What in the world am I doing writing about rejection right before Christmas? What a downer! But hear me out because not a day goes by where a new writer or a veteran trying something new isn't dealing with or worried about having something they've written get rejected by a publishing house, newspaper, magazine, online site, etc. Writers get told "no" a lot, which can be especially hard during the holidays. I wrote a few quick words on rejection in my new book, Write Like You
Writing my new book, Write Like You Mean It, wasn't as difficult as initially imagined. Finding a publisher who was just as eager to see the finished product – also not too difficult. Promoting my new book and getting it into everyone's hands? Well, that's a bit different. Friends have enjoyed teasing me for becoming that guy who walks around with a box of books on his hip ... a "traveling book salesman" of sorts. And they're not wrong. Without fail, I have them on hand every
When you're a writer, your goal is to get published. I know ... that's not exactly "mindblowing news," is it? That's like saying basketball players have a goal of putting the ball in the net, or a lawyer's goal is to win their first case. Of course, we want to get published. As I said in my book, Write Like You Mean It: Mastering Your Passion For The Written Word, "to write like you mean it also means to write like you mean it to be read." And that's true for any writer – reg
Since the day that my book, Write Like You Mean It: Mastering Your Passion For The Written Word, was published, I've had this irrational fear that no one will read the introduction.
Why read the intro? Just curl up by the fire and jump right into Chapter 1.
And then Chapter 2.
And Chapter 3.
And so on ...
I didn't always read book introductions when I was younger. And it was for the same reasons: I simply couldn't wait to dive into whatever it was that the author was t
I was approached recently by a gentleman who was writing a book about poverty. A few of his goals were to shine a light on the epidemic, pepper his first chapter or two with a slew of sobering statistics, and then dive into how he's been getting people out of poverty for good. As he handed it to me, he admitted that what he had so far was too clinical and certainly not something someone would read cover to cover unless they were forced to. It was missing something, and it was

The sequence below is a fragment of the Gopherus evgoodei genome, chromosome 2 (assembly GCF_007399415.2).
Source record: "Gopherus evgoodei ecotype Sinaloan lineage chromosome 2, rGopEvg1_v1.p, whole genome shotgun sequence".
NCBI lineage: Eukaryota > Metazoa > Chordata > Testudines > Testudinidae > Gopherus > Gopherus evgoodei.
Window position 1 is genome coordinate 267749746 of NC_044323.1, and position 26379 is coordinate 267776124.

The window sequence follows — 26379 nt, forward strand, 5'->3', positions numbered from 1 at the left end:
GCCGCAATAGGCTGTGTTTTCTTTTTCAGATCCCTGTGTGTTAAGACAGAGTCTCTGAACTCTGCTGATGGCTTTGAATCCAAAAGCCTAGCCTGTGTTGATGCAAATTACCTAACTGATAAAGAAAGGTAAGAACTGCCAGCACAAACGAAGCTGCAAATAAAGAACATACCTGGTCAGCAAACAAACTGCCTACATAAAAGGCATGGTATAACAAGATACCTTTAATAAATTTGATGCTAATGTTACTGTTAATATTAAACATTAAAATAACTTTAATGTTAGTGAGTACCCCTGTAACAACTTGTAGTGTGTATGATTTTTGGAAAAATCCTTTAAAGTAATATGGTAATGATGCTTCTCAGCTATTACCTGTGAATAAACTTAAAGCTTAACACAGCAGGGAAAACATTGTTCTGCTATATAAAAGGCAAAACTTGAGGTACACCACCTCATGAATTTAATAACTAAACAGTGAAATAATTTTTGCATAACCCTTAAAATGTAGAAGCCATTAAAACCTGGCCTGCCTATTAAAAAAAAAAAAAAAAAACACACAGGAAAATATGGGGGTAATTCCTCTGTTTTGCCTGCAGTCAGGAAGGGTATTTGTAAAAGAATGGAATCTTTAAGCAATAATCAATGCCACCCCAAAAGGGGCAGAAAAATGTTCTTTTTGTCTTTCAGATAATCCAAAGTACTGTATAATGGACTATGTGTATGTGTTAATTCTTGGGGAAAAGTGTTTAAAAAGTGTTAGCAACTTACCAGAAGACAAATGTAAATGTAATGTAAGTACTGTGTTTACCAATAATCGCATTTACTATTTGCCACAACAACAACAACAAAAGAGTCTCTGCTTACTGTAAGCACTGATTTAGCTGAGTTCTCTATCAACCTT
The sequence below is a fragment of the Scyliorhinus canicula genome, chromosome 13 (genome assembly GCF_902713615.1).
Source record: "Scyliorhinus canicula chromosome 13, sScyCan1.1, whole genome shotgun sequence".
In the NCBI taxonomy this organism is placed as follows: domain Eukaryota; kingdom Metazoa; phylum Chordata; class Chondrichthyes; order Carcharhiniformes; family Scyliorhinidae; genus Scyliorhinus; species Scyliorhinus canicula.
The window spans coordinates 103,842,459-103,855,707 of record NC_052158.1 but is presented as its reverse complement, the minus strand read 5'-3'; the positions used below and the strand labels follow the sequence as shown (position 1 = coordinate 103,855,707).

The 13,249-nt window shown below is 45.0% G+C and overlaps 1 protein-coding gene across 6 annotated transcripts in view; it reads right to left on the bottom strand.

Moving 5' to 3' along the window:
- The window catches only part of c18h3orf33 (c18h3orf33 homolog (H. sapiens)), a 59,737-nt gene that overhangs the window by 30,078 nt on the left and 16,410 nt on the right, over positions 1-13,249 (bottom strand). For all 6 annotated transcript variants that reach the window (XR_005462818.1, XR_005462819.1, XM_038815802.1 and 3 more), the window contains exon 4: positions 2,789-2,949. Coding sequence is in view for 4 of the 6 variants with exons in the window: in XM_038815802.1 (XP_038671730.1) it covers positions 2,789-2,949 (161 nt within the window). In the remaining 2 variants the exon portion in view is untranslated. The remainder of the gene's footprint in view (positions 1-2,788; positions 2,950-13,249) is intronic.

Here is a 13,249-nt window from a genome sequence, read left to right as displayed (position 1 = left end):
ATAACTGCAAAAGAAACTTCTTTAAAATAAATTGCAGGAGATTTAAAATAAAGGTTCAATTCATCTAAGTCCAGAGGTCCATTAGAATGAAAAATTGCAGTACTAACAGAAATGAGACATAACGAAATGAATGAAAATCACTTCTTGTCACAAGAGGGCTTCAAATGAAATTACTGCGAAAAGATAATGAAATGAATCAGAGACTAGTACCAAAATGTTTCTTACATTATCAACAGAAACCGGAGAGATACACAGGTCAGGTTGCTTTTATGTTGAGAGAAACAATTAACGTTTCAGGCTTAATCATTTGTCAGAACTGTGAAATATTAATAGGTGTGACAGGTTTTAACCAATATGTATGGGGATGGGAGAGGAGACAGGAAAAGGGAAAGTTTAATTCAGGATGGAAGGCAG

In last week's blog, I wrote that my mom has always wanted me to write a children's book. And who knows ... maybe I will someday. I'm certainly not against it – it's just that now is not that time. Do you know who did, though? My father-in-law, Dennis. That's right. In 2018, long before I even thought about writing my first book, Write Like You Mean It: Mastering Your Passion For The Written Word, Dennis published a book he'd been sitting on for the better part of 20 years.
For years, my sweet, loving mother bugged me to write a book. She'd seen my Gamel Funny Farm blogs and laughed until her sides hurt listening to me and my wife share what was going on in our world with the kids. Naturally, she insisted I write a children's book. Now, I get it ... it's smart to say, "Yes, mommy," and follow through on anything your mother says. But not for this one. I mean ... maybe someday I'll write a children's book. But not yet. I had my eyes on nonfiction
Have you ever written something and been too scared to share it? Do you have what you feel are great stories sitting in piles of spiral notebooks that have never seen the light of day? Are you fearful of the 5,325,001 terrifying outcomes of letting a stranger read your work? You're not alone. Writers of all experience levels and walks of life are burdened by fear every day. We know it's simply part of the creative process, and yet, so many of us let it hold us back – time and
I've had more than a handful of conversations with aspiring authors since my book, Write Like You Mean It: Mastering Your Passion For The Written Word, was published last month. And everyone kept saying the same thing about writing their own book one day: "I've been told that I need to write a book but haven't taken the plunge yet." "I've got two or three books in me, I swear." "I've got an idea, but I'm just not sure if it's book material." Well, if I can write a book, so ca